Don't most schools let you test out? I think UCLA and many other schools lets you take the qualifier exams before school starts and if you pass, you pass the quals, skip the core courses, and start with electives and research.
     
  7. Jul 9, 2012 #6
    Thanks for the new replies.
    I thought they'd probably not consider my degrees as being equivalent to US degrees, since the bachelor is a 3 year program, and the masters is 1.5 years.
    Good to hear. (But I'm not really getting the reason they ask for this)
    Well I'd sort of need a good reason to go through the trouble (i.e. a school that can offer things mine can't. I'm very happy here already.). I wouldn't force it now if it were just for the sake of living overseas because I could just as well go as a PostDoc in a couple of years.

    I know that the schools I mentioned have groups working on things that I find interesting.
    I'd value schools which offer more than just being highly rated in theoretical solid state physics since my interests are rather broad and I'd also like to have prospects of doing work at the borders between related fields (e.g. Quantum information ... but of course I'd check into details with each school I'd apply to).

    But of course the list is kind of random at this point. E.g. for all I know Urbana-Champaign would be a good choice (but personally I couldn't imagine living there).
    My plan would be to come up with a list of maybe ~10 carefully selected schools and replace some of the big names in the course of that. On the other hand, if you're saying that my chances of getting into any of them are really low then I'd just spend my time and money on something useful.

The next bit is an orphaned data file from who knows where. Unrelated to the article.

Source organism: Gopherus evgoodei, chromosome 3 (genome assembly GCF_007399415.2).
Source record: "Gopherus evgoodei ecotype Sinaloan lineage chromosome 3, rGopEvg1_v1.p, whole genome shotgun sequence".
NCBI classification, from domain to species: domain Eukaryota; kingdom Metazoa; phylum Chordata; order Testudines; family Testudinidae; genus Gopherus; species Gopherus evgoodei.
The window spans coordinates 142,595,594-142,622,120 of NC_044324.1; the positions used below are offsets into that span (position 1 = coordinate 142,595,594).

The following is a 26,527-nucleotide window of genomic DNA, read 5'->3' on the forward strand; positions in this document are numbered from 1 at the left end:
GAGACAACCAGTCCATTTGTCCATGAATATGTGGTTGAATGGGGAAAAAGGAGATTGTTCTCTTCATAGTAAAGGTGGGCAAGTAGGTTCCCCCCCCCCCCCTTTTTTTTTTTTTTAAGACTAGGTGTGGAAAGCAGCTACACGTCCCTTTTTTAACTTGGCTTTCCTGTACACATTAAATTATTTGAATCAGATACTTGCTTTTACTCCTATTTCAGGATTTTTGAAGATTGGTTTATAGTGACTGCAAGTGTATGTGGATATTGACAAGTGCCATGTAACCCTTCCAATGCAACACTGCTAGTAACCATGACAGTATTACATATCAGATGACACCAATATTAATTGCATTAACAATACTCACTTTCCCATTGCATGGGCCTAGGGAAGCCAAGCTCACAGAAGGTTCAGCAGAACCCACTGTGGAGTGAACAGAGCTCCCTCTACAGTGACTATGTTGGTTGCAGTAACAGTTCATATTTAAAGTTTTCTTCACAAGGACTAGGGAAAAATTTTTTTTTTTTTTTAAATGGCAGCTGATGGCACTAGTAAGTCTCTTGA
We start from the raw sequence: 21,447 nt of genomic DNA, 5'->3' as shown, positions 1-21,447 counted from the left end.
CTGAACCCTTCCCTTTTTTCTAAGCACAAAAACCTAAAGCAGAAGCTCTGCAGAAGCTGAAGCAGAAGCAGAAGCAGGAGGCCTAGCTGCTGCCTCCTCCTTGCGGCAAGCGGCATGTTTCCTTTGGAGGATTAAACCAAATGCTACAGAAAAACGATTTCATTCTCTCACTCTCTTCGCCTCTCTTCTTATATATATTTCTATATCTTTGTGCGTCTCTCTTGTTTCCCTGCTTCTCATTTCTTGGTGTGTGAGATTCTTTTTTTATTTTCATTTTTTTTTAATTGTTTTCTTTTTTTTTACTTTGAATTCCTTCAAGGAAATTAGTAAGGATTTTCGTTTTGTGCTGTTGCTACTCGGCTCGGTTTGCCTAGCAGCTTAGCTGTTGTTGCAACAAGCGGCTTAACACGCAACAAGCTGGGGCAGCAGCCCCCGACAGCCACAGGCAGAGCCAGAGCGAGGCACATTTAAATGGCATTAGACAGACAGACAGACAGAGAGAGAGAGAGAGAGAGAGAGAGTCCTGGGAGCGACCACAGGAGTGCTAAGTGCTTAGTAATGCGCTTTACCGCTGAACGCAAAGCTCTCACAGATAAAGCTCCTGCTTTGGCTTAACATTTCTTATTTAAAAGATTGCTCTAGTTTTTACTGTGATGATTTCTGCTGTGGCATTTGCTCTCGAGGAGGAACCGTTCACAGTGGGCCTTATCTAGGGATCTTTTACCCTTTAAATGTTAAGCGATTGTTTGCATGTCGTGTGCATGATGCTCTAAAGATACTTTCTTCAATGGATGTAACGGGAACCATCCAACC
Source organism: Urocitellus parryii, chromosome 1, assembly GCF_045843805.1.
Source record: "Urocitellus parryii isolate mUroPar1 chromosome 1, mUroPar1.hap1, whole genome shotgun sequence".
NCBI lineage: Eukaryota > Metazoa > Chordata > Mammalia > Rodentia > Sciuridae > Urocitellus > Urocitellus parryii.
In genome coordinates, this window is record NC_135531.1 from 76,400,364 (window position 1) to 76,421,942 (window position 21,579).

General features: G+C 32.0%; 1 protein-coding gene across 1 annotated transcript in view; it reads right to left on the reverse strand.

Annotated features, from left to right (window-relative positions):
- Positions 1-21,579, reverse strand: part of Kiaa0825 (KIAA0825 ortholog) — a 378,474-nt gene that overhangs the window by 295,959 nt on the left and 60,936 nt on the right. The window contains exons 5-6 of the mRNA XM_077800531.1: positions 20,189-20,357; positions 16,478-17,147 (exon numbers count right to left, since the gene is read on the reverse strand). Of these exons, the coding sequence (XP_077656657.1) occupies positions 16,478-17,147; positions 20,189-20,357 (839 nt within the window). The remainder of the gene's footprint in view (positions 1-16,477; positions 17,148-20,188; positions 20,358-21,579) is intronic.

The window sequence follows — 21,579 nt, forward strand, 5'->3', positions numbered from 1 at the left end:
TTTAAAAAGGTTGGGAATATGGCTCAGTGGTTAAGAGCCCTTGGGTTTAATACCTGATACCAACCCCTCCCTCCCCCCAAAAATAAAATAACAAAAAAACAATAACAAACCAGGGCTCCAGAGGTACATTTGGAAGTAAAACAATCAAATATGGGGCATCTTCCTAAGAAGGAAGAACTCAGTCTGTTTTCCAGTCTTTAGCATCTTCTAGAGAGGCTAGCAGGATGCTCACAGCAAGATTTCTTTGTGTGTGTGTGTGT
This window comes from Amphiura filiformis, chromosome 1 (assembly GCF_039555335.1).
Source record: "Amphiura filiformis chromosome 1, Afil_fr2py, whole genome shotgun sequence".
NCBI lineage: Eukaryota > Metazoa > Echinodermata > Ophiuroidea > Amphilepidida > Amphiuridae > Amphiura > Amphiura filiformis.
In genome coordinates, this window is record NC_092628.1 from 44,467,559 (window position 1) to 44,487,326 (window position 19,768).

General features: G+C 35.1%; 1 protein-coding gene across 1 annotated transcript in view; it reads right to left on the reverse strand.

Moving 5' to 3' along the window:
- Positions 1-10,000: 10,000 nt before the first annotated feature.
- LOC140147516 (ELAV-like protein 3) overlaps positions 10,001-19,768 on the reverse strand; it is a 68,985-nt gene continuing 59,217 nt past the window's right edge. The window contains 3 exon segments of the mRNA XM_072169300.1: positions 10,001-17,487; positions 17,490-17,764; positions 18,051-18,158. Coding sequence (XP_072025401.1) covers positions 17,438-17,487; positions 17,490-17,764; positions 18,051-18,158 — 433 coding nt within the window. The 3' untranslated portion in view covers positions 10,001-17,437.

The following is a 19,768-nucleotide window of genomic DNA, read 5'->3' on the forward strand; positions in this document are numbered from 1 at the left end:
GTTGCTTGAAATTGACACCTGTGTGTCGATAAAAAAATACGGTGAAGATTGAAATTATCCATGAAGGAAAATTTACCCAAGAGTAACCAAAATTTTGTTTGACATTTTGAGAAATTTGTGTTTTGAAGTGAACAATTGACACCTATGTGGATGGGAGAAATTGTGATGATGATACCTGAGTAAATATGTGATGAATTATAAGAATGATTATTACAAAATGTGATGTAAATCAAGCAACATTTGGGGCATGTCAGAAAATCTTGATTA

Last edited: Jul 9, 2012
  8. Jul 9, 2012 #7

    cgk

    User Avatar
    Science Advisor

    The US system really works very differently than German-style systems, which I assume the ETHZ also subscribes to. I've spent some time at highly-ranked US institutions, and I have to say, I was nothing short of shocked of the level the entry-level PhD students I've seen there had. US students apply to graduate school directly after the bachelor's degree[1]. I think it is fair to say that most of them have no clue about what they intent to actually study/research at this point, and that is not very surprising, because they also have no idea about the current state of reseach in any discipline of study. (when deciding for a place, they normally just go by the name of the school--strictly sorted by ranking--and don't actually apply to a research group directly). They call it graduate /school/ for a reason, and unless you feel like going back to school, you would probably not appreciate the atmosphere in this kind of setting if coming from a masters or diploma degree. Also, in the US it is fairly common for a PhD to take five to seven years.

    In short: In your situation going for a PhD there makes little sense. Get a PhD in Europe and go for postdoc there later. Since your field is theoretical solid state physics and many of the strongest groups in this area are in Europe (at least on the ab initio side of things), this will probably turn out better in most ways. Also you can still cooperate or go on an exchange program with an US institution while getting a PhD in Europe.

    [1] (which, btw. also includes at least one year of study more on the level of Abitur/Matura...)
     
  9. Jul 9, 2012 #8
    Thanks a lot, I had really hoped to get a reply from someone who knows both sides.

    Yes, the system at ETH is exactly like the German one (and many of the professors are German as well.)

    Well, this seems to confirm my original doubts. And a system that is similar to school wouldn't suit me at all...
    A research stay during the PhD should be possible and maybe also come naturally at some point. (Otherwise there's also a programme with UCSB who offer 2-3 spots/year)
     
    Last edited: Jul 9, 2012